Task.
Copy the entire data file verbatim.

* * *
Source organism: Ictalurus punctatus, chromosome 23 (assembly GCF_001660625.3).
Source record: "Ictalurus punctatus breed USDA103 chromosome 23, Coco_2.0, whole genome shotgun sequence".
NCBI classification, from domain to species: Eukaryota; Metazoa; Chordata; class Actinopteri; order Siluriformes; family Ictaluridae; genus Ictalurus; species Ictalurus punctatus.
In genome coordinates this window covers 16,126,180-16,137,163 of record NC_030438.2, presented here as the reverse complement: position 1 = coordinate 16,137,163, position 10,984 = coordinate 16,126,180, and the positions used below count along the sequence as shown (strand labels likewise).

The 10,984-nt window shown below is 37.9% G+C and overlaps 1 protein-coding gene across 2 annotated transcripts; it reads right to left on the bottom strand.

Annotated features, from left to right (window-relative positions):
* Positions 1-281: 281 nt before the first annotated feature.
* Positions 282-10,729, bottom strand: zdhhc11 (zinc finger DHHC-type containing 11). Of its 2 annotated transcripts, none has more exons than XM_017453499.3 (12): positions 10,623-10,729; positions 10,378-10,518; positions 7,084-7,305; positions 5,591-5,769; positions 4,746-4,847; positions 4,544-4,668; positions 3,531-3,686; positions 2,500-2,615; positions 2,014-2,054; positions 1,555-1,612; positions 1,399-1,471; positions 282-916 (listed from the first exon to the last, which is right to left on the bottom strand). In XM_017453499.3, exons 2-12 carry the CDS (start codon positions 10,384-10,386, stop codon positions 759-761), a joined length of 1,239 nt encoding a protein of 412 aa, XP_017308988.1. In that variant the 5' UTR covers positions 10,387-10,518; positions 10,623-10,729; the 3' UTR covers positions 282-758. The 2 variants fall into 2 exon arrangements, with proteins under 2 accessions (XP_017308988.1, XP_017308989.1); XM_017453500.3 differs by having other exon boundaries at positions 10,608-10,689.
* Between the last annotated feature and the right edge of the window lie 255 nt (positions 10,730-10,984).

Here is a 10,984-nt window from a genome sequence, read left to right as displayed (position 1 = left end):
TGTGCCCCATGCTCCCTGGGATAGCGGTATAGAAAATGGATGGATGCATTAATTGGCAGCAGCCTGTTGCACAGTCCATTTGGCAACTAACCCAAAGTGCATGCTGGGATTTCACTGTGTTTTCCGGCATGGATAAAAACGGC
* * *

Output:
Source organism: Ictalurus punctatus, chromosome 23 (assembly GCF_001660625.3).
Source record: "Ictalurus punctatus breed USDA103 chromosome 23, Coco_2.0, whole genome shotgun sequence".
NCBI classification, from domain to species: Eukaryota; Metazoa; Chordata; class Actinopteri; order Siluriformes; family Ictaluridae; genus Ictalurus; species Ictalurus punctatus.
In genome coordinates this window covers 16,126,180-16,137,163 of record NC_030438.2, presented here as the reverse complement: position 1 = coordinate 16,137,163, position 10,984 = coordinate 16,126,180, and the positions used below count along the sequence as shown (strand labels likewise).

The 10,984-nt window shown below is 37.9% G+C and overlaps 1 protein-coding gene across 2 annotated transcripts; it reads right to left on the bottom strand.

Annotated features, from left to right (window-relative positions):
* Positions 1-281: 281 nt before the first annotated feature.
* Positions 282-10,729, bottom strand: zdhhc11 (zinc finger DHHC-type containing 11). Of its 2 annotated transcripts, none has more exons than XM_017453499.3 (12): positions 10,623-10,729; positions 10,378-10,518; positions 7,084-7,305; positions 5,591-5,769; positions 4,746-4,847; positions 4,544-4,668; positions 3,531-3,686; positions 2,500-2,615; positions 2,014-2,054; positions 1,555-1,612; positions 1,399-1,471; positions 282-916 (listed from the first exon to the last, which is right to left on the bottom strand). In XM_017453499.3, exons 2-12 carry the CDS (start codon positions 10,384-10,386, stop codon positions 759-761), a joined length of 1,239 nt encoding a protein of 412 aa, XP_017308988.1. In that variant the 5' UTR covers positions 10,387-10,518; positions 10,623-10,729; the 3' UTR covers positions 282-758. The 2 variants fall into 2 exon arrangements, with proteins under 2 accessions (XP_017308988.1, XP_017308989.1); XM_017453500.3 differs by having other exon boundaries at positions 10,608-10,689.
* Between the last annotated feature and the right edge of the window lie 255 nt (positions 10,730-10,984).

Here is a 10,984-nt window from a genome sequence, read left to right as displayed (position 1 = left end):
TGTGCCCCATGCTCCCTGGGATAGCGGTATAGAAAATGGATGGATGCATTAATTGGCAGCAGCCTGTTGCACAGTCCATTTGGCAACTAACCCAAAGTGCATGCTGGGATTTCACTGTGTTTTCCGGCATGGATAAAAACGGC